A male black bear was killed by state wildlife officials Saturday after the bear broke into a home at Linefork.
“It becomes a public safety issue at that point and that is way over the line,” said Steven Dobey, black bear biologist with the Kentucky Division of Fish and Wildlife. “We consider this an unusual circumstance that it broke into a home and that is why we went to extreme measures.”
Dobey said the bear’s behavior was unacceptable.
“If it’s going to display that kind of behavior at that early of an age it is probably going to get worse,” said Dobey. “We think it calls for an extreme response.”
Mark Marraccini, spokesperson with the Kentucky Division of Fish and Wildlife, said about four bears a year are destroyed because of irregular behavior.
Marraccini said a home entry is a serious situation that needs to be handled immediately. He said no one was in the house when the bear, but people could have been there if the bear decided to come back.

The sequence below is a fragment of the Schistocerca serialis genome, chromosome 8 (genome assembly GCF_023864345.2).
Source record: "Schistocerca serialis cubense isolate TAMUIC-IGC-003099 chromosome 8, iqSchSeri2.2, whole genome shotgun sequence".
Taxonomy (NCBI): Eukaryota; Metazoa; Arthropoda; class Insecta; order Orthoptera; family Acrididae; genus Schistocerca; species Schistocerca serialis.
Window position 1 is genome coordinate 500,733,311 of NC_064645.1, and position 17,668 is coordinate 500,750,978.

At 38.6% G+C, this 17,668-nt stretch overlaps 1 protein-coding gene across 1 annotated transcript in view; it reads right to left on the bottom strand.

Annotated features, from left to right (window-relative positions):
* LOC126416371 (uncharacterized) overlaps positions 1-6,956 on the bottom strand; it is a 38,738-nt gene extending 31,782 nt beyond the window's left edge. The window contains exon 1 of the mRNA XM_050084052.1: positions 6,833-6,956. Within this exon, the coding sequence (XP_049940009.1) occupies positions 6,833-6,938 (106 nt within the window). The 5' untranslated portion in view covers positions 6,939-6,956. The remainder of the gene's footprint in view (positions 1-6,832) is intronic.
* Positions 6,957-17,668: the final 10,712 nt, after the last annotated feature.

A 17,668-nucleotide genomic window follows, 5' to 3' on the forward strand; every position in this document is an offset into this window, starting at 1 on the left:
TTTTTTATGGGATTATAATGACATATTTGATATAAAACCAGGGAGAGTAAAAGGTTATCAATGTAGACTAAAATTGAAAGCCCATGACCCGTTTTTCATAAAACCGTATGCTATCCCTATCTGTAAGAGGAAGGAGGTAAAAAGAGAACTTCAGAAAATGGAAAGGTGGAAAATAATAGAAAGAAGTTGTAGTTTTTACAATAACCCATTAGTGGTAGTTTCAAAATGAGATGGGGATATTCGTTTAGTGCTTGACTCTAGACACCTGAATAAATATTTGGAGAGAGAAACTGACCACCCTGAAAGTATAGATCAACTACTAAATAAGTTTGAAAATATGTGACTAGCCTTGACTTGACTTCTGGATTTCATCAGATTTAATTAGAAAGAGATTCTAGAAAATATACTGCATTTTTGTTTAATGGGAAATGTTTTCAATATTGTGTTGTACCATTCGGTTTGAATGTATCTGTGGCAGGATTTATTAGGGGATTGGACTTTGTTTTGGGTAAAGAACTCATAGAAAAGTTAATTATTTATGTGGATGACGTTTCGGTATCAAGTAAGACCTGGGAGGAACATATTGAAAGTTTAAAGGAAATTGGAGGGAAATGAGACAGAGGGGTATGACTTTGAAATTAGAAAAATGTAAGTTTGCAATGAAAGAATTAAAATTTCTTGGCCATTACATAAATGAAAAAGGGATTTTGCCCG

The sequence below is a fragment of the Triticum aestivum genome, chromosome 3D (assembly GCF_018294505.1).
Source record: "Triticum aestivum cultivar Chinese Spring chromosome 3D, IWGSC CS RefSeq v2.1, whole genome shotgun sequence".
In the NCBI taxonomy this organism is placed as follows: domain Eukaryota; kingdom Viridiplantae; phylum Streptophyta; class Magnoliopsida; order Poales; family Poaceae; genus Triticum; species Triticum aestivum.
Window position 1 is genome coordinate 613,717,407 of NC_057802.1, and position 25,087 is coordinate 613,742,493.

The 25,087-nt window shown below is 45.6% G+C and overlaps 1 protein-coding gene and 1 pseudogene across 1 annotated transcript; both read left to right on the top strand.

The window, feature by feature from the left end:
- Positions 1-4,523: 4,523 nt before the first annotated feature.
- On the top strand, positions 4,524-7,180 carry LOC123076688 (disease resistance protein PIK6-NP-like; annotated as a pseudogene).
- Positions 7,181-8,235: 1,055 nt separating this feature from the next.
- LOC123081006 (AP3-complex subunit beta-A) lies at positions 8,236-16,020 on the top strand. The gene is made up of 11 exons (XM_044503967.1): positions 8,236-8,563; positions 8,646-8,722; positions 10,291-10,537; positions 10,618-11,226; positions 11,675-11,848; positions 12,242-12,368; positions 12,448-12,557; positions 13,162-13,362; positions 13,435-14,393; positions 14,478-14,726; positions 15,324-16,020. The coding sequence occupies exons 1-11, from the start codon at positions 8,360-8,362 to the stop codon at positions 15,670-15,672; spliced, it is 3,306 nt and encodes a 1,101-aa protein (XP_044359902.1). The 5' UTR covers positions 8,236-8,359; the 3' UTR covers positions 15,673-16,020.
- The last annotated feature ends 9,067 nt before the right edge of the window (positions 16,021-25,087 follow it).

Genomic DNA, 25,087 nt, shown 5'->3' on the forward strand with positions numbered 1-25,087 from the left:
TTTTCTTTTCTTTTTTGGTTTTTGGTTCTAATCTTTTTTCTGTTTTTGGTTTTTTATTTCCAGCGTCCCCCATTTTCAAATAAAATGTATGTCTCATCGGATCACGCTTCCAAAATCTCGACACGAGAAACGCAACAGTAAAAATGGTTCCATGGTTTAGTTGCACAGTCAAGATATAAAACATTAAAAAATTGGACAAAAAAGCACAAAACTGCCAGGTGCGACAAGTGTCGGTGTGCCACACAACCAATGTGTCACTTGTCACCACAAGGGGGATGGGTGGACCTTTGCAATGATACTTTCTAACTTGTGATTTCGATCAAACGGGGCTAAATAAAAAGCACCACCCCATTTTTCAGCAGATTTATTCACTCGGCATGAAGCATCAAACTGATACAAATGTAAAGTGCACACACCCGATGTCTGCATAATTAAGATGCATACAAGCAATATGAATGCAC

The house belongs to the children of the late Henry and Dicey Halcomb. Herb Crase, who is a grandson of the Halcombs, said the black bear broke into the home on May 26, causing an extensive amount of damage.
“He tore curtains down,” said Crase. “He tore a hole in the roof, broke windows and tore furniture. He broke a rocking chair and ‘crapped’ on the floors. You could see the paw prints on the window.”
Crase said the bear, which he estimated to weigh 100 pounds and be about one-and-a-half-years old, came back to the house on May 27 and May 28.
Crase lives in Elizabeth City, N.C., but stayed at the house during the weekend. He said the situation could have been much worse if someone had been in the house when the bear came entered the house.
“It’s unusual and very dangerous,” said Crase. “Someone could have gotten hurt.”
Crase said a relative notified state wildlife officials, who set a trap on May 28. The bear was trapped and killed on May 29.
“When a bear breaks into a house like that, they have to kill him,” said Crase.
Dobey said bears are most active at this time of the year, which is the beginning of breeding season.
“Males are moving around extensively,” said Dobey. “The more they move the more people will see them.”
Dobey said people should remember to keep “bear attractors” such as garbage, pet food, birdfeeders and beehives, away from their homes.
Call 1-800-858-1549 to report a nuisance bear or 1-800-25ALERT if it is an emergency. Marraccini said people should call wildlife officials immediately if a bear has entered a residence.